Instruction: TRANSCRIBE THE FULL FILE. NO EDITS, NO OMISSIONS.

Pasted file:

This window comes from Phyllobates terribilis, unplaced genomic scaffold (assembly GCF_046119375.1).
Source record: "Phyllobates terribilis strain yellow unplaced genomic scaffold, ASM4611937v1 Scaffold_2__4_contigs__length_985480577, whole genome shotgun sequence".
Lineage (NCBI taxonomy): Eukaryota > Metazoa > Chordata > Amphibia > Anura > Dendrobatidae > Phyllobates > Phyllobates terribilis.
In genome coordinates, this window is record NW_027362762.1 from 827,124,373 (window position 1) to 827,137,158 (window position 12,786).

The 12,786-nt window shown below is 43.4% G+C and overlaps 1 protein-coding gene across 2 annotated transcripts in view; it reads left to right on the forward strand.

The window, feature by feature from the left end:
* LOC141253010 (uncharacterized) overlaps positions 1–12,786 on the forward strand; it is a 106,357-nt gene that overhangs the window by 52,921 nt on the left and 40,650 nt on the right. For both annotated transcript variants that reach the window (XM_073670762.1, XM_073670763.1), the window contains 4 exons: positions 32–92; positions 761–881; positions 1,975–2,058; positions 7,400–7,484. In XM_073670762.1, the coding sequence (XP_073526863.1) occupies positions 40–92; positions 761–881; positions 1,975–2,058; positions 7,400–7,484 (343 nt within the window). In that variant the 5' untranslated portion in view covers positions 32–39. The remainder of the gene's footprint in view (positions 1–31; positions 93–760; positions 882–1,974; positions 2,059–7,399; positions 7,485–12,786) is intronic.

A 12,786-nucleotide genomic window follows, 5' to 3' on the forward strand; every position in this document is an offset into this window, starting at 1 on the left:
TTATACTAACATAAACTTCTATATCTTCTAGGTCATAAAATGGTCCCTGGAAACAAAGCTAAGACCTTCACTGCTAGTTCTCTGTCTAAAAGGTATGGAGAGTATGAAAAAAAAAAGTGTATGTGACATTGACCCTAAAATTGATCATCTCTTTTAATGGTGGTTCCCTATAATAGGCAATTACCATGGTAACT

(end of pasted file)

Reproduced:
This window comes from Phyllobates terribilis, unplaced genomic scaffold (assembly GCF_046119375.1).
Source record: "Phyllobates terribilis strain yellow unplaced genomic scaffold, ASM4611937v1 Scaffold_2__4_contigs__length_985480577, whole genome shotgun sequence".
Lineage (NCBI taxonomy): Eukaryota > Metazoa > Chordata > Amphibia > Anura > Dendrobatidae > Phyllobates > Phyllobates terribilis.
In genome coordinates, this window is record NW_027362762.1 from 827,124,373 (window position 1) to 827,137,158 (window position 12,786).

The 12,786-nt window shown below is 43.4% G+C and overlaps 1 protein-coding gene across 2 annotated transcripts in view; it reads left to right on the forward strand.

The window, feature by feature from the left end:
* LOC141253010 (uncharacterized) overlaps positions 1–12,786 on the forward strand; it is a 106,357-nt gene that overhangs the window by 52,921 nt on the left and 40,650 nt on the right. For both annotated transcript variants that reach the window (XM_073670762.1, XM_073670763.1), the window contains 4 exons: positions 32–92; positions 761–881; positions 1,975–2,058; positions 7,400–7,484. In XM_073670762.1, the coding sequence (XP_073526863.1) occupies positions 40–92; positions 761–881; positions 1,975–2,058; positions 7,400–7,484 (343 nt within the window). In that variant the 5' untranslated portion in view covers positions 32–39. The remainder of the gene's footprint in view (positions 1–31; positions 93–760; positions 882–1,974; positions 2,059–7,399; positions 7,485–12,786) is intronic.

A 12,786-nucleotide genomic window follows, 5' to 3' on the forward strand; every position in this document is an offset into this window, starting at 1 on the left:
TTATACTAACATAAACTTCTATATCTTCTAGGTCATAAAATGGTCCCTGGAAACAAAGCTAAGACCTTCACTGCTAGTTCTCTGTCTAAAAGGTATGGAGAGTATGAAAAAAAAAAGTGTATGTGACATTGACCCTAAAATTGATCATCTCTTTTAATGGTGGTTCCCTATAATAGGCAATTACCATGGTAACT